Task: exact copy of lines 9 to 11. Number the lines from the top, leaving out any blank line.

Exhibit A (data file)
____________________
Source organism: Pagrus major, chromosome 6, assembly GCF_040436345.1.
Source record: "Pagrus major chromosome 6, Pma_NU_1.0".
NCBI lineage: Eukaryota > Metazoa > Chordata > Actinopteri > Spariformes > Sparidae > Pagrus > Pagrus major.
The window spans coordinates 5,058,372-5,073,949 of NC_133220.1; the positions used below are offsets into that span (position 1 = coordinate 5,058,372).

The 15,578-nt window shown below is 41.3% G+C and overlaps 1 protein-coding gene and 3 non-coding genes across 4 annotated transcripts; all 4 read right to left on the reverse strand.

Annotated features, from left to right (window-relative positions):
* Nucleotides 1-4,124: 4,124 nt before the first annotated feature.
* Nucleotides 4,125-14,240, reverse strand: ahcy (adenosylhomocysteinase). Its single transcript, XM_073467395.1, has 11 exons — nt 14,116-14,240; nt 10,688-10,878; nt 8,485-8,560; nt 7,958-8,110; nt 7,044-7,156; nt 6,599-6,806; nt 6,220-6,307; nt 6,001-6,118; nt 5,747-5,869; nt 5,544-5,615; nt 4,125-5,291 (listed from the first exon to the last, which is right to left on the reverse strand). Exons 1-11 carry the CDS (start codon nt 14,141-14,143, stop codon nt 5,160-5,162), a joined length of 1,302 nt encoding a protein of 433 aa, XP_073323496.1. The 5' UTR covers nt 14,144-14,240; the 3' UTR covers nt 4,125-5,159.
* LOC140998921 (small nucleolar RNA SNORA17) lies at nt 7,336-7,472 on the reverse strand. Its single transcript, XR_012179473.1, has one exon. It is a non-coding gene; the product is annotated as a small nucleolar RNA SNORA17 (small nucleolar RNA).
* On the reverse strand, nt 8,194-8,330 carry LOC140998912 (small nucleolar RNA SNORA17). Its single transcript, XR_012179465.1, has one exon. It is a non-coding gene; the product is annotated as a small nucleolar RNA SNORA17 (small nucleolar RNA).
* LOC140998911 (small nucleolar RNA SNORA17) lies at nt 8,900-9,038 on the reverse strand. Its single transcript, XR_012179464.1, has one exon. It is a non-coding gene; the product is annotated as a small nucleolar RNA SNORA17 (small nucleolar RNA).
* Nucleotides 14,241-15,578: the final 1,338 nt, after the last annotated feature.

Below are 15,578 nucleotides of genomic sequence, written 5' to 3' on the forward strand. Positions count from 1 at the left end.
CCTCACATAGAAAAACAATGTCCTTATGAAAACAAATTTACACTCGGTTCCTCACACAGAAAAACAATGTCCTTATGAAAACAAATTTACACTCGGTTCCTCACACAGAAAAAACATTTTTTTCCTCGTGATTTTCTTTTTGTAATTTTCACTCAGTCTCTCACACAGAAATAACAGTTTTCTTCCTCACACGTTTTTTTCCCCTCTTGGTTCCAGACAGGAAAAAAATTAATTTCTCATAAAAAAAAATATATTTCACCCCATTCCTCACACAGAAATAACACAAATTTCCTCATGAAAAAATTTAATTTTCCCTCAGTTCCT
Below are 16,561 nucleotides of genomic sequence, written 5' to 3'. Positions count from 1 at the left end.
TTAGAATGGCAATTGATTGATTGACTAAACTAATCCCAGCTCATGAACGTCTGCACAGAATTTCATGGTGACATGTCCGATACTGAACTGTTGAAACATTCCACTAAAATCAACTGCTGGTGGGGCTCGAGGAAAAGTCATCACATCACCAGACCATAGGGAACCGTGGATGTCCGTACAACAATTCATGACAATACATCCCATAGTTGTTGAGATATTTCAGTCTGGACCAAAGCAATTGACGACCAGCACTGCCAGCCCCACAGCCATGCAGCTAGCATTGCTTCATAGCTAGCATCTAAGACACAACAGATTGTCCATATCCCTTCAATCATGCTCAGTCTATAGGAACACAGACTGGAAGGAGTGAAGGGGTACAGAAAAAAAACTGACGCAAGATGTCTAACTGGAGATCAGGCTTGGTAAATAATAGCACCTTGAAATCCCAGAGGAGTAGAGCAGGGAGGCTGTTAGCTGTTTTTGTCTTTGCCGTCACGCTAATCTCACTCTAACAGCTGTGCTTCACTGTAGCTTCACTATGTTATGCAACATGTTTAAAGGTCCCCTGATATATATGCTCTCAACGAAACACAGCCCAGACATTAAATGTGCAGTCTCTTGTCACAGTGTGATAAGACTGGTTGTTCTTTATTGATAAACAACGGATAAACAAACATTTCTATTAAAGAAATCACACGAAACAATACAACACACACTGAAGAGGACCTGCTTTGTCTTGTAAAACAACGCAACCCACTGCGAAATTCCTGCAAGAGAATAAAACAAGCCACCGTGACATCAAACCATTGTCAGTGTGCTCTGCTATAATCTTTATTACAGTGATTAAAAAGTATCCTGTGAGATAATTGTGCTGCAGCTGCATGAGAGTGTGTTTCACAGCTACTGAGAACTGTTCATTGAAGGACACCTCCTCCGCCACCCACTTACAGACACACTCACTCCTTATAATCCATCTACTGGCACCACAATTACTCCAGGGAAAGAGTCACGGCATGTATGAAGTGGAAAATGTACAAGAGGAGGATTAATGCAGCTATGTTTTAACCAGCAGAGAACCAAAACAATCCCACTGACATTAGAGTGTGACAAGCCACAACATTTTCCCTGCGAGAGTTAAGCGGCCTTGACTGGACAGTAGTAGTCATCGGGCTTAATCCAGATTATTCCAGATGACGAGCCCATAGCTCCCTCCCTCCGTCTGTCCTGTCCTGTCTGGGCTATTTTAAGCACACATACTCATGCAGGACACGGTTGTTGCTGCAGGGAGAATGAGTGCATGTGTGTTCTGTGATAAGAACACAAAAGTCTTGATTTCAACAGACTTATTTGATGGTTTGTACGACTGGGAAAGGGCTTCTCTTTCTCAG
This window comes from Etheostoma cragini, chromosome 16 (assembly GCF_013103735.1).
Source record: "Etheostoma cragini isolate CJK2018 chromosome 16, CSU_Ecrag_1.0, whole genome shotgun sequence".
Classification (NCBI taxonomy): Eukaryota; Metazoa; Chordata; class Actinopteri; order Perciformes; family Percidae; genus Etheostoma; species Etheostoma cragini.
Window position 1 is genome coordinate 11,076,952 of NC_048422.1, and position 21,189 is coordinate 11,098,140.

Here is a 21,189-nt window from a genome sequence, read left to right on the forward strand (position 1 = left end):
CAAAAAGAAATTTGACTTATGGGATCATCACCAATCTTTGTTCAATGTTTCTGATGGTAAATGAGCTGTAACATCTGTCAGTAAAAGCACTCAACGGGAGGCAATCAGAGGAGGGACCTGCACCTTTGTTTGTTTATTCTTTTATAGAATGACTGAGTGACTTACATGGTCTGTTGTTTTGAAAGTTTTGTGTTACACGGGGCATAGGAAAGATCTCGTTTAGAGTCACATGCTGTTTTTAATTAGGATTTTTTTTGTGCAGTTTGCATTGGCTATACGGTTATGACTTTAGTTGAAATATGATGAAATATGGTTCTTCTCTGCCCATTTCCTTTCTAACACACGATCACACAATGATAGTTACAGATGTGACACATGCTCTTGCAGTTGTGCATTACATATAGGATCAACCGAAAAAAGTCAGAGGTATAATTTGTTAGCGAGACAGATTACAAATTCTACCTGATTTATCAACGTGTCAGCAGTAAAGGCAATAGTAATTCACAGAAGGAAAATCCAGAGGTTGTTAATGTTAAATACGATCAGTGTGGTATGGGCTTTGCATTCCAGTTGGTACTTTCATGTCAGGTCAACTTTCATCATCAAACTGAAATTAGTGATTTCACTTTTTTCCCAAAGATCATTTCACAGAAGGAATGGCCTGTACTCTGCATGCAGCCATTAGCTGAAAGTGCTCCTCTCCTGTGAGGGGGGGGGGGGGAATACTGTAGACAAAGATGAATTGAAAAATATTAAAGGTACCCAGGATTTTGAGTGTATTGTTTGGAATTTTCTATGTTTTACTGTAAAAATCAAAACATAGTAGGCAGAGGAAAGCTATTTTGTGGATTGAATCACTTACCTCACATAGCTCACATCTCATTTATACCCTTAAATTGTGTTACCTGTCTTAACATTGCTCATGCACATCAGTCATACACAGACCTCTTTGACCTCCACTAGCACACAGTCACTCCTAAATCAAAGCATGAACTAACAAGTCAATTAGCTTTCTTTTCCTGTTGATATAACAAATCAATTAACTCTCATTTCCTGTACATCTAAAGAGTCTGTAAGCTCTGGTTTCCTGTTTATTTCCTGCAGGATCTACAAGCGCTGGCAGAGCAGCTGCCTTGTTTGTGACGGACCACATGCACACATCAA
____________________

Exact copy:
* LOC140998921 (small nucleolar RNA SNORA17) lies at nt 7,336-7,472 on the reverse strand. Its single transcript, XR_012179473.1, has one exon. It is a non-coding gene; the product is annotated as a small nucleolar RNA SNORA17 (small nucleolar RNA).
* On the reverse strand, nt 8,194-8,330 carry LOC140998912 (small nucleolar RNA SNORA17). Its single transcript, XR_012179465.1, has one exon. It is a non-coding gene; the product is annotated as a small nucleolar RNA SNORA17 (small nucleolar RNA).
* LOC140998911 (small nucleolar RNA SNORA17) lies at nt 8,900-9,038 on the reverse strand. Its single transcript, XR_012179464.1, has one exon. It is a non-coding gene; the product is annotated as a small nucleolar RNA SNORA17 (small nucleolar RNA).